Chain Gang: One Newspaper VS. the Gannett Empire

Chain Gang: One Newspaper VS. the Gannett Empire

by Richard McCord
     
 

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Startling case histories of the dubious tactics practiced by Gannett, unsparing insights into the newspaper industry, and harsh conclusions all come together in the dramatic story of these two men's efforts to save the small Green Bay daily from being obliterated at the hands of the nation's largest newspaper chain. Their success is a metaphor for one of the oldest…  See more details below

Overview

Startling case histories of the dubious tactics practiced by Gannett, unsparing insights into the newspaper industry, and harsh conclusions all come together in the dramatic story of these two men's efforts to save the small Green Bay daily from being obliterated at the hands of the nation's largest newspaper chain. Their success is a metaphor for one of the oldest triumphs of the world: that of David over Goliath.

Editorial Reviews

Publishers Weekly - Publisher's Weekly
McCord has battled the Gannett newspaper giant twice and lived to tell about it in this fascinating book. Frustrated with big-city life, McCord and his then-wife light out for the territorySanta Fe, N.M., to be preciseand start their own weekly. But when the Gannett media empire buys the town's daily paper, McCord has cause for worry. Some of the freewheeling business practices he ascribes to Gannett, such as lying to advertisers and setting prices off the newspaper rate card, are ethically dubious, while others border on antitrust. But Gannett's influence on the rest of the newspaper world makes it difficult to get the word out as McCord fights first for the survival of his own weekly, and then for that of a daily owned by a friend in Green Bay, Wisc. McCord tells it all from the viewpoint of a small-town underdog, and as he travels from Salem, Ore., to Little Rock, Ark., and Green Bay, discovering how Gannett subverts the good journalism it claims to champion, readers won't be able to help but cheer him on. Be warned, however: McCord is a quirky character. When he digresses from his battles to talk about his inner feelings, the narrative turns slightly mawkish and underwhelming (the reader feels every mile of a road trip described in Chapter 15). Overall, however, this book is nearly impossible to put down, for the media curious or those who just like a good scrap. (July)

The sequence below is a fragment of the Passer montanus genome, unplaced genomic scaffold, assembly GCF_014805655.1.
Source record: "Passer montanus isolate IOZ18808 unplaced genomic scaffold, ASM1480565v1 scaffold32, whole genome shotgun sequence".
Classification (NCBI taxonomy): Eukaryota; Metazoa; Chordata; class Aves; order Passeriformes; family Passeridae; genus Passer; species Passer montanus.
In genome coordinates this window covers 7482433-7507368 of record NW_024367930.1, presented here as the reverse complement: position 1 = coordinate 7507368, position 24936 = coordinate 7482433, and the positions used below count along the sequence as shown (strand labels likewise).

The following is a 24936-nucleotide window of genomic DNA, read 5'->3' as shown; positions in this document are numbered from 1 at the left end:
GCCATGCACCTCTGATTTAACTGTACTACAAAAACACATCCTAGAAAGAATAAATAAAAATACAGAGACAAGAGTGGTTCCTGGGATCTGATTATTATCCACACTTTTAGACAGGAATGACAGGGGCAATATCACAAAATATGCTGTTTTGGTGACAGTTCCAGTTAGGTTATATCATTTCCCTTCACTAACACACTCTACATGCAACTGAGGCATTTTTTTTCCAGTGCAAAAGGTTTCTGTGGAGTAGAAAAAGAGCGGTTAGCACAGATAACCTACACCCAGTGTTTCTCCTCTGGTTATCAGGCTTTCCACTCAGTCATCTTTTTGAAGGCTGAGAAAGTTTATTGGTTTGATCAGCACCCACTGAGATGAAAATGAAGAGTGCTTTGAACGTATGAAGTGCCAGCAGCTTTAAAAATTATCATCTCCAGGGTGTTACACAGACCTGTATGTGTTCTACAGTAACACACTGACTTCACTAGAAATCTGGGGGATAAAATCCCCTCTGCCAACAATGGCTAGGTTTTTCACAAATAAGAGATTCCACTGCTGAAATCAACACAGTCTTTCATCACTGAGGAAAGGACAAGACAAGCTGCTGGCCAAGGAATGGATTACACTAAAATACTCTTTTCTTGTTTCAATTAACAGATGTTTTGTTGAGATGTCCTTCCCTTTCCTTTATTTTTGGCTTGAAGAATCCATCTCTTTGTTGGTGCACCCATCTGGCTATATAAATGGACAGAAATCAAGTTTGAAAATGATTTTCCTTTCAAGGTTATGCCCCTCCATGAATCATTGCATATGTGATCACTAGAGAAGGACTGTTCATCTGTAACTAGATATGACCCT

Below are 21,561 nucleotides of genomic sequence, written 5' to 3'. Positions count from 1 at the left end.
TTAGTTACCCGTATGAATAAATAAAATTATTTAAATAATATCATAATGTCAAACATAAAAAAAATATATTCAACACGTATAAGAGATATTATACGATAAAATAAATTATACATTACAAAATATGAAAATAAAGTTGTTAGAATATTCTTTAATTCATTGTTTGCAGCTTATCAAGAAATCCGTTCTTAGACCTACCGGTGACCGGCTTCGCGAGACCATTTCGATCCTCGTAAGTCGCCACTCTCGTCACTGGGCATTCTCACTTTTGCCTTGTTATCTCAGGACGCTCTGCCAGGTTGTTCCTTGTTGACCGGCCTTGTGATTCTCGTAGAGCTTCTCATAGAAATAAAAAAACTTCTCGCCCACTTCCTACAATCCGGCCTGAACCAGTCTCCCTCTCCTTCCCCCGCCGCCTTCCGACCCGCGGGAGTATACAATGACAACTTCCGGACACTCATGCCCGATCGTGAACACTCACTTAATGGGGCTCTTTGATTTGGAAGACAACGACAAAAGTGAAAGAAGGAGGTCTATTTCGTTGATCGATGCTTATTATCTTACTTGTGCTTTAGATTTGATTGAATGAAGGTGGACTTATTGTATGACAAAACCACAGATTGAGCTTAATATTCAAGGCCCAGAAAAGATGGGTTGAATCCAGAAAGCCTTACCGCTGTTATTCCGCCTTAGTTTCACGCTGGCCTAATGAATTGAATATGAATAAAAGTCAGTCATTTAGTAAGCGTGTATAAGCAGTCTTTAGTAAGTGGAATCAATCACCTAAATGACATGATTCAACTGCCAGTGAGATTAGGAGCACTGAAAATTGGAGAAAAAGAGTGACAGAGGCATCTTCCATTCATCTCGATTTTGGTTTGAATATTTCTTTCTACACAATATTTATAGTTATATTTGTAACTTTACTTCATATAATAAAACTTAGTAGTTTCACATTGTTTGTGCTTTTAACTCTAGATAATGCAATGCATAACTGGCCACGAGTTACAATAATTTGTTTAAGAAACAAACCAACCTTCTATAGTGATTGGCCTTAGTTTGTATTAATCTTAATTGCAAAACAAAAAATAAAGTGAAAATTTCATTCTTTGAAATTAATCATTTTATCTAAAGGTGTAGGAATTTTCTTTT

Library Journal
The demise of locally owned newspapers and the disappearance of competing papers have been topics of growing concern among journalists, scholars, and citizens. As the owner of the Santa Fe Reporter, McCord shares this concern. McCord here details his own experiences confronting Gannett, the country's largest newspaper chain, describing real people and places in the dramatic struggle to save small papers threatened by the advance of chains. Worried when Gannett purchased the competing New Mexican, he researched the tactics Gannett used in Salem, Oregon, to destroy its competition. In a preemptive strike, he published articles on Gannett's dirty tricks, preventing the use of similar tactics in Santa Fe. Aside from detailing his own experience, McCord documents the struggles of other newspapers and his own efforts to work with a colleague to save a small Green Bay, Wisconsin, daily targeted by Gannett. This book reads like a well-written suspense story with an uncertain conclusion. It will be a valuable addition to all journalism collections.Judy Solberg, George Washington Univ., Takoma Park, Md.
Booknews
McCord recounts his successful efforts as editor and publisher of the Santa Fe Reporter in New Mexico to fend off the Gannett corporation's takeover, and to help save a small Green Bay daily newspaper from Gannett, the nation's largest newspaper chain. For general readers, journalists, and students. Annotation c. Book News, Inc., Portland, OR (booknews.com)
Patricia Hassler
In 1982, when Gannett, the country's largest newspaper chain, introduced its newest offspring, "USA Today", insiders quickly nicknamed it "McPaper," for aesthetic and economic reasons. The Gannett philosophy that the "only good market is a dead market" made editor and publisher McCord determined that his paper, the "Sante Fe Reporter", would not fall victim to this robber baron. He has produced a mind-boggling exposeof the chicanery of that unscrupulous empire. His exhaustive and often exhausting research documents the lengths to which Allen Neuharth and his organization would go to drive competition out of business. Fraud, price gouging, circulation scams, bribes, lies, and antitrust violations were as common as comics to an organization embodying America's poorest values. When Frank Wood, editor of the beleaguered "Green Bay News-Chronicle", solicited McCord's help to save that paper, McCord produced an award-winning exposethat countered Gannett's philosophy with some of his own: Evil will flourish if good men remain silent. Aptly titled "It's Now or Never," the project did stave off the corporate wolves in Wood's backyard, but McCord promises American newspapers that the McGreed pack still stalks. A mesmerizing look at the victimization of the American press.

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Product Details

ISBN-13:
9780826210647
Publisher:
University of Missouri Press
Publication date:
05/28/1996
Pages:
304
Product dimensions:
6.24(w) x 9.25(h) x 1.08(d)

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